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Alex Jones owes more than $1 billion dollars from the court cases he has lost. As far as I know, he has yet to pay a cent. From a legal perspective, how can he avoid paying any money at all for so long?

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There are various reasons why an actual payment from a losing defendant may be delayed, including:

  • orders to pay can be stayed (suspended) while being appealed, although the court will typically require the defendant to pay the money into court to be held in trust;
  • the person owing can simply decline to pay (through a variety of avoidance tactics), leaving it to the plaintiff(s)/creditor(s) to commence enforcement actions like garnishment or seizure;
  • a payment plan may have been agreed to, including a delay in the initial payment;
  • the person owing might not have the funds — this circumstance would transition into bankruptcy proceedings with the successful plaintiffs among the creditors (I believe this is what's going on with Mr. Jones).
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  • I don't believe Alex Jones has the orders stayed.
    – Simd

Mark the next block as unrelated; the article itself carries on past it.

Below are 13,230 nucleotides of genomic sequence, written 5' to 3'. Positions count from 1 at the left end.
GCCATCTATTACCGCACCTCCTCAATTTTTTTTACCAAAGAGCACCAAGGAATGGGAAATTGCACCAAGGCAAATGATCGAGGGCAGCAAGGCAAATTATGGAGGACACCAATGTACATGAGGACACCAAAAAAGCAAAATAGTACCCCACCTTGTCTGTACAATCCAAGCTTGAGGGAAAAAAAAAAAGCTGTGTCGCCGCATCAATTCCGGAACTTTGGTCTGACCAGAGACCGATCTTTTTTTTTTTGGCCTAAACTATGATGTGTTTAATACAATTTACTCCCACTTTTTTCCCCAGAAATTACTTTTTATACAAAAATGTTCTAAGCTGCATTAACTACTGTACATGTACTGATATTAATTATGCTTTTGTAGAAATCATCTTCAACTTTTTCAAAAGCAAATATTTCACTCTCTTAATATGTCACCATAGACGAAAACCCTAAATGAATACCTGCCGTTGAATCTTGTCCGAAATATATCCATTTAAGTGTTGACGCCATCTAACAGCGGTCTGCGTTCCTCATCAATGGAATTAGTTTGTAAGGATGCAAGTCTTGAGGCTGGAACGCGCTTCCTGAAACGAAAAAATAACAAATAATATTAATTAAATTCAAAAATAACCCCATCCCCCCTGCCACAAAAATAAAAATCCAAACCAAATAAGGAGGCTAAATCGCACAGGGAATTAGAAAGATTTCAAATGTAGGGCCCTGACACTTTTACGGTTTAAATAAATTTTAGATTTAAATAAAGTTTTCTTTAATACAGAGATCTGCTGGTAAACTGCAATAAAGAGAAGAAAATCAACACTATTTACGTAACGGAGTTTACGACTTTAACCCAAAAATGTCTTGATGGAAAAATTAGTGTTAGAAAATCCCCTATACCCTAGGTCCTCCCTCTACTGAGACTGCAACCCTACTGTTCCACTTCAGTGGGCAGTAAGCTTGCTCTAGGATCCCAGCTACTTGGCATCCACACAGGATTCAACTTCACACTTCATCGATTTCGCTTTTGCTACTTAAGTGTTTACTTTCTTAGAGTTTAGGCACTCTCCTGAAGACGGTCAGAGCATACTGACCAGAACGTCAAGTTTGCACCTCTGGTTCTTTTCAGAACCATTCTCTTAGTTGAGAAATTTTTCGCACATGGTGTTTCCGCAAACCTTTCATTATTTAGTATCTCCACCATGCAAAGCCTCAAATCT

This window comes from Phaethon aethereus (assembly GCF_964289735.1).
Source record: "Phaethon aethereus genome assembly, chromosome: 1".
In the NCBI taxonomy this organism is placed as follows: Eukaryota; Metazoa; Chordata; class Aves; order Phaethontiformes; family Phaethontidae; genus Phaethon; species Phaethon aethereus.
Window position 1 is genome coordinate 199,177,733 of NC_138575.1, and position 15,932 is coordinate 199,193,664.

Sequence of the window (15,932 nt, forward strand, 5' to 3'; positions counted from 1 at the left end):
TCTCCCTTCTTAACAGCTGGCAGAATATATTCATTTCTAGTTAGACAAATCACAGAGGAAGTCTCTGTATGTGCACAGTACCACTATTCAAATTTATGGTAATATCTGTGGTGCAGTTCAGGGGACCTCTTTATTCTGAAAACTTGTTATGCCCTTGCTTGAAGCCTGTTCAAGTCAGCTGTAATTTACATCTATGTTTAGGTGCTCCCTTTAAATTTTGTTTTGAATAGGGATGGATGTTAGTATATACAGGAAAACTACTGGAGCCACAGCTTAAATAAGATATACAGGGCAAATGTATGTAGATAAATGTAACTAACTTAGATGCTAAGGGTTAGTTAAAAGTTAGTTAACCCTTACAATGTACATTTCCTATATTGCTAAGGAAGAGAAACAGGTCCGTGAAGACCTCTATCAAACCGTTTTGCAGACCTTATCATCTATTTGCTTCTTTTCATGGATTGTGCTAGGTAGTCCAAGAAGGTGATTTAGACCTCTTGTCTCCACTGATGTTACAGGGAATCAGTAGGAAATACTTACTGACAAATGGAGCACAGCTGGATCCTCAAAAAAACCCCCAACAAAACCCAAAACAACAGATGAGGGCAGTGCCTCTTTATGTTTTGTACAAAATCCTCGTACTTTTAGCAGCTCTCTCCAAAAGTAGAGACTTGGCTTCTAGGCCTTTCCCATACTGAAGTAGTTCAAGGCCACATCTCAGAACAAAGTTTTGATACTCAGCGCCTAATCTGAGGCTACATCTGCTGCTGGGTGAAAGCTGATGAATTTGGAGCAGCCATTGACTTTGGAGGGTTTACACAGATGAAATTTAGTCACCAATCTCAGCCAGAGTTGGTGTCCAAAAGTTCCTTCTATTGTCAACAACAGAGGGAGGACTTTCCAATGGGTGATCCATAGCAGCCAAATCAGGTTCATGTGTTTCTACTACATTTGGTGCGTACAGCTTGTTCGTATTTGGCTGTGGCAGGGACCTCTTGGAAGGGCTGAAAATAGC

Commented Dec 17, 2023 at 15:00
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    Two small additions: to stay a money judgment pending appeal you normally have to post a bond equal to the amount of the judgment although exceptions are made for very large judgments so that the full amount doesn't need to be posted; and the debt also dies with the debtor. Some states have a (long) statute of limitations to enforce a money judgment (in Colorado it is 20 years).
    – ohwilleke
    Commented Dec 19, 2023 at 11:56
  • @ohwilleke Thank you. I added the first point, but I'm just checking how universal the second point is, so I can phrase it accurately. I think in many places, while debts are not inherited, debts are still payable out of the estate. Feel free to make an edit directly, too.
    – Jen
    Commented Dec 20, 2023 at 1:57
  • @Jen indeed. Debts are payable from the estate to the extent of its assets.
    – ohwilleke
    Commented Dec 20, 2023 at 5:10

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